commission, and that neither men nor angels could produce a single Surah like any of those contained in the Qur'an. Every word of the Qur'an, they say, was written down by the Pen on the Preserved Tablet in Heaven, ages before the creation of the world, and doubtless this passage among the rest. From the Divine Original the Qur'an was brought down by the Angel Gabriel to the lowest Heaven on the Night of Power. He afterwards dictated it to Muhammad as occasion arose. Hence Ibn Khaldun says: "Know 1 therefore that the Qur'an descended in the language of the Arabs and in accordance with their style of eloquence, and all of them understood it and knew its various meanings in its several parts and in their relation to one another. And it continued to descend, section by section and in groups of verses, in order to explain the doctrine of the Unity of God and religious obligations, according as circumstances required. Some of these verses consist of articles of faith, and some of them of commandments for the regulation of conduct." In another passage he says: "All this 2 is a proof to thee that, amid the Divine Books, it was verily the Qur'an with which our Prophet was inspired, in the form of something recited just as it is in its words and in its sections: whereas the Torah and the Injil, on the other hand, and all the other Heavenly Books, were revealed to the Prophets in the form of ideas when they were in a state of ecstasy, and they explained them, after their return to man's ordinary condition, in their own customary language: and therefore there is nothing miraculous in them." According to this learned writer therefore, both the language and the teaching of the Qur'an are directly from God, while not the style and form, but the contents of the Old Testament and the New are due to inspiration. Hence, if our inquiry shows that the style of the Qur'an is not

1 Ibn Khalddn, vol. ii, p. 391.
2 Ibid., vol. i, pp. 171, 172.

miraculous, or at least that the peerlessness (إعجاز) of the Qur'an cannot be proved, it will not be an adequate reply to say, "The style of the Bible also is not peerless, nor does it prove the inspiration of the Holy Scriptures." We Christians do not claim that it does, and Ibn Khaldun's words show that even in his time Christians made no such claim. We hold that each Biblical writer used the style that was natural to him; hence some wrote poetry, sublime and beautiful, some prose, direct and simple. The message, the doctrine, is God's; the task of clothing it in human language was that of the Prophet or Apostle, Psalmist, Evangelist or Historian whom God commissioned to write.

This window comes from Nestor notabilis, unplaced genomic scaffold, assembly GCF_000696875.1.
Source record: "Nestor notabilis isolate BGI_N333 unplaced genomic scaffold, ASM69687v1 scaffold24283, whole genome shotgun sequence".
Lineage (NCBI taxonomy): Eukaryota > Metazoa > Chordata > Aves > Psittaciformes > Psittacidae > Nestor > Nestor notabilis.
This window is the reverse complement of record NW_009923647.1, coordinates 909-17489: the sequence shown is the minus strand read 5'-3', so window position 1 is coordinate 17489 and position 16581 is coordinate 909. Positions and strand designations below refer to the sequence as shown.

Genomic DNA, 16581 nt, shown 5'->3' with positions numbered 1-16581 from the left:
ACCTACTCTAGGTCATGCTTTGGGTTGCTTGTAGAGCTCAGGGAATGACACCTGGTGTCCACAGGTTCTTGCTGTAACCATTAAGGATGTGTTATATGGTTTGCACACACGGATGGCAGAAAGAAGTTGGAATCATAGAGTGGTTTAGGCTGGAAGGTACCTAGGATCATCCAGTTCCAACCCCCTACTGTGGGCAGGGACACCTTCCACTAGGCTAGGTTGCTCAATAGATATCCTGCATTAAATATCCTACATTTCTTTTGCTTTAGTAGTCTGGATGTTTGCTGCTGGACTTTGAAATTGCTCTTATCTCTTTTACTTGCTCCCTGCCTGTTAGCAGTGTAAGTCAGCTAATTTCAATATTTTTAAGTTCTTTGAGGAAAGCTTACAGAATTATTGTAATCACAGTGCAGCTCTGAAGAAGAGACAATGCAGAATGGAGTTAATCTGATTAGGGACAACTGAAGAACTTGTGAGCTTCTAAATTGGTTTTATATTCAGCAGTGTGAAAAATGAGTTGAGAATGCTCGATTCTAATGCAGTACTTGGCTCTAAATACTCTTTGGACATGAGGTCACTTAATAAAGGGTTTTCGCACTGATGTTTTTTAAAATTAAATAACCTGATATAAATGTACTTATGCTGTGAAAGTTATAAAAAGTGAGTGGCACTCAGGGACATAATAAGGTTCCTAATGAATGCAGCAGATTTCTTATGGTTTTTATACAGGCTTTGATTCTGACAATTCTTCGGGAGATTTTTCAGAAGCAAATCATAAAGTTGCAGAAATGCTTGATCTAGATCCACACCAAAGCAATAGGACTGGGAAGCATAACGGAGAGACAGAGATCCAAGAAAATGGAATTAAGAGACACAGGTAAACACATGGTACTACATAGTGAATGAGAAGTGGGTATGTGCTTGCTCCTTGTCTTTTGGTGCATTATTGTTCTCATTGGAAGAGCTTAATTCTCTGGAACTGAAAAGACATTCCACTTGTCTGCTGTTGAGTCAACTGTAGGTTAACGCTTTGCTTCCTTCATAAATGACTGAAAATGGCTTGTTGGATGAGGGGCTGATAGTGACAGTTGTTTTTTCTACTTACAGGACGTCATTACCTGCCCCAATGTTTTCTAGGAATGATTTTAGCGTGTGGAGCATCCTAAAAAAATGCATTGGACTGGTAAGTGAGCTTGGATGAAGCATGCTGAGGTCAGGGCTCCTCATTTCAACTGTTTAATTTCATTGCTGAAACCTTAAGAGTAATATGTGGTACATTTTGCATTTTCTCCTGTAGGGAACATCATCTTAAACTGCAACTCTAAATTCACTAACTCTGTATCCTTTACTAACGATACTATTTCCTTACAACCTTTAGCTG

Of course learned men are now aware that the dialect of the Quraish is the old language of Mecca, not that of Paradise. Arabic is one of the Semitic tongues. Its sisters are Hebrew, Aramaic, Ethiopic, Syriac, Assyrian, and other tongues of less importance. Arabic is an ancient and beautiful tongue, the Quraish dialect is the most cultivated of its dialects, and the style of many parts of the Qur'an is by all scholars admitted to be elegant and eloquent. Yet at the same time scholars rightly inform us that in the Qur'an there are to be found certain words which are not pure Arabic, but are taken from other languages and merely Arabicised. Among these are many names of people and places. Pharaoh (فِرْعَوْن) is derived. from Ancient Egyptian; Adam and Eden from a very old tongue called Akkadian; (Ibrahim) Abraham from Assyrian; the names Harut and Marut, the words Sirat, Hur, jinn, firdaus, are taken from Ancient Persian; tabut, Taghut, zakut, malakut, are Syriac; Hawari is Ethiopic; Hibr, sakinah, ma'un, Taurat [Torah], Jahannam, are from the Hebrew; and Injil is corrupted from the Greek. Hence the language of the Qur'an is not absolutely pure Arabic. We admit that there is no reason why Hebrew, Greek, Syriac, Akkadian, Ethiopic, Persian, and Egyptian words should not have been written on the Preserved Tablet, if Arabic